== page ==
It is preferable to have the weight of the sweeper 10 to be in the range of about twenty to thirty pounds to facilitate ease of usage by an operator. The brush component 16 is constructed to limit the sweeper within this weight range. Additionally, the brush component 16 is arranged to provide a desired sweeping action within the power range of the power component 14 and does not require excessive force for an operator to maneuver.

The sweeper 10 may be utilized in two operating modes. In one mode the brush component 16 is rotated in the direction indicated by arrow 24 to produce a sweeping action toward an operator be gripping the handle 20 and boom 12. Alternatively, the sweeper 10 may be turned over such that the brush component 16 will be rotated in the direction indicated by arrow 26 to produce a sweeping action that will be away from the operator.

FIG. 2 is a sectional view of the brush component 16 that is mounted on the end of the boom 12. The brush component 16 includes a drive case 30 that is mounted on the end of the boom 12. The drive case 30 is arranged to receive the end of the boom 12 and its corresponding drive shaft 13. The drive shaft 13 includes a worm gear which is coupled to a gear 32 to rotate the shaft 34. As shown, the shaft 34 has a stub shaft 36 extending from each end in a substantially horizontal arrangement. Each stub shaft 36 has a cross bore 38 for the removable mounting of an adapter or coupling member 48.

The adapter 48 has a cross bore 50 that is alignable with the cross bore 38 in the stub shaft 36. A spring pin (roll pin) 52 is insertable into the aligned bores 38, 50 to thus secure the adapter 48 to the stub shaft 36.

The adapter 48 has a center threaded bore 58 that extends from an end 56. The bore 58 of one adapter 48 is provided with right hand threads and the adapter 48 that is mountable on the other stub shaft 36 has its bore 58 provided with left hand threads. The adapter 48 is substantially cylindrical and has an enlarged diameter 62 on the end 64. The enlarged diameter 62 thus provides a shoulder portion on the periphery of the adapter 48 with the shoulder portion being designated as 68.

A brush assembly 80 is mountable on the adapter 48. The brush assembly 80 has a hollow core 82 that has an internal diameter that corresponds closely with the external diameter of the adapter 48. The core 82 is mounted on the adapter 48 with an end 84 of the core 82 of the brush assembly 80 being positioned against the shoulder 68 of the adapter 48. The shoulder 68 of the adapter 48 has a diameter that is in excess of the internal bore of the core 82.

A cylindrical bushing 94 which has a shoulder portion 96 is insertable into the opposite end of the core 82. The shoulder portion 96 of the bushing 94 will come in contact with the end 86 of the core 82. The bushing 94 has a center through bore 98 that will receive a bolt 108. The through bore 98 is counter bored with the counter bore being designated as 100. The counter bore 100 is of a sufficient diameter and depth to receive the head of the bolt 108 with the head end of the bolt 108 being substantially flush with the end 102 of the bushing 94. The diameter of the counter bore 100 is large enough to accommodate a tool such as a socket wrench to tighten and loosen the bolt 108.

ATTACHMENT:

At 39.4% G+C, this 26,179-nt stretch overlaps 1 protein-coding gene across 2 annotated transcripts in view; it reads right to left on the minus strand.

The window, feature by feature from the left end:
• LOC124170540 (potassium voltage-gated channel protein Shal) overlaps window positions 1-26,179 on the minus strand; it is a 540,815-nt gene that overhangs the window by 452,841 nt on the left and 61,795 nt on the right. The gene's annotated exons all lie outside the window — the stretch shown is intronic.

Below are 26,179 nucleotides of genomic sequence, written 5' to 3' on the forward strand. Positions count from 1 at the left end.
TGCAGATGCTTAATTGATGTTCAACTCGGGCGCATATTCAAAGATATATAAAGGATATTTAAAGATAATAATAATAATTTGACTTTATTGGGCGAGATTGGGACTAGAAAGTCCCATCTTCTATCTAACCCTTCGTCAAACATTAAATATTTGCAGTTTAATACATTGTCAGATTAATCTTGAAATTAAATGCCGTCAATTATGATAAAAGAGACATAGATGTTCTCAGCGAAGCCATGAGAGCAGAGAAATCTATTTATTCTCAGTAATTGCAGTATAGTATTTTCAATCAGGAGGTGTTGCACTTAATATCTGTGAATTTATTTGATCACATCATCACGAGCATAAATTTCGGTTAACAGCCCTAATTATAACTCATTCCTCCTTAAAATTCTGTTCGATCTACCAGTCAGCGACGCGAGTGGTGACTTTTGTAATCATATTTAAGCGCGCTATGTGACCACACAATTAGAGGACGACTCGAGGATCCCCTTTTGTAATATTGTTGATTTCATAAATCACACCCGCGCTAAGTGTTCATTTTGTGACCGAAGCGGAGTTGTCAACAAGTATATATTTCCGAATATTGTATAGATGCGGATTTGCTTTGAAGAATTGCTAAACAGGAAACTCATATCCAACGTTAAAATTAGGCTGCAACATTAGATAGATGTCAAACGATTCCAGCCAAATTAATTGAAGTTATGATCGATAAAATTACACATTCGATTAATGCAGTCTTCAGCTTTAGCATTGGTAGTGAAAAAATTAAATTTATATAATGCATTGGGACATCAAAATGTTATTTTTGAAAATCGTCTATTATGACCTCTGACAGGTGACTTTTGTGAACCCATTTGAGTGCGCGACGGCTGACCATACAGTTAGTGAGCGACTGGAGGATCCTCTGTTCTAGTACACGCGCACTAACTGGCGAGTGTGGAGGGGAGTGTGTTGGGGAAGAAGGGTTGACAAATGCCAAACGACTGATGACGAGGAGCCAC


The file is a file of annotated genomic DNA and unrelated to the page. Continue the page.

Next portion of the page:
The bushing 94 is installed in the end of the core 82. The bolt 108 is inserted into the through bore 98 of the bushing 94 and the threaded end of the bolt 108 is threadably installed in the threaded bore 58 of the adapter 48. The bolt 108 has a thread form (left or right hand) corresponding to the thread form in the bore 58 of the adapter 48. The bolt 108 is tightened to secure the core 82 and thus the brush assembly 80 to the stub shaft 36.

Tightening of the bolt 108 will force the end 84 of the core 82 against the shoulder 68 of the adapter 48 and similarly the shoulder 96 of the bushing 94 will be forced against the end 86 of the core 82. The core 82 of the brush assembly 80 will be driven by the frictional engagement of the core 82 with the adapter 48 and bushing 94.

The adapter 48 mounted on the stub shaft 36 is selected to have its thread form, i.e., either right hand or left hand, selected such that rotation of the stub shaft 36 will tend to tighten the bolt 108 installed in the adapter 48.

A brush assembly 80 is installed on each stub shaft 36 as previously described and as illustrated in FIGS. 1 and 2. As shown, the brush assembly 80 has bristles 88 mounted to and extending radially from the core 82. The selection of the core diameter 82, the type of bristles 88, and the density of the bristles 88 on the core 82 are of importance to the operation of the hand held sweeper 10. It is preferable that the bristles 88 be of the type that will not absorb liquid and will retain their resiliency throughout the usage of the hand held sweeper 10.

It is considered beneficial to have a brush assembly 80 that has a select combination of core diameter, core length, bristle length and bristle density to provide an efficient sweeping action. The diameter of the core provides structural integrity to the brush assembly and also is a factor in the density of the bristles. The bristle length affects the overall diameter of the brush assembly 80 and the bristle length in combination with the bristle density affects the sweeping action produced by the bristles.

The following is an example of selected components of a brush assembly 80 to not only produce a beneficial sweeping action but also control the weight of the hand held sweeper 10. It will be appreciated that the specific dimensions and components may be varied to suit the application.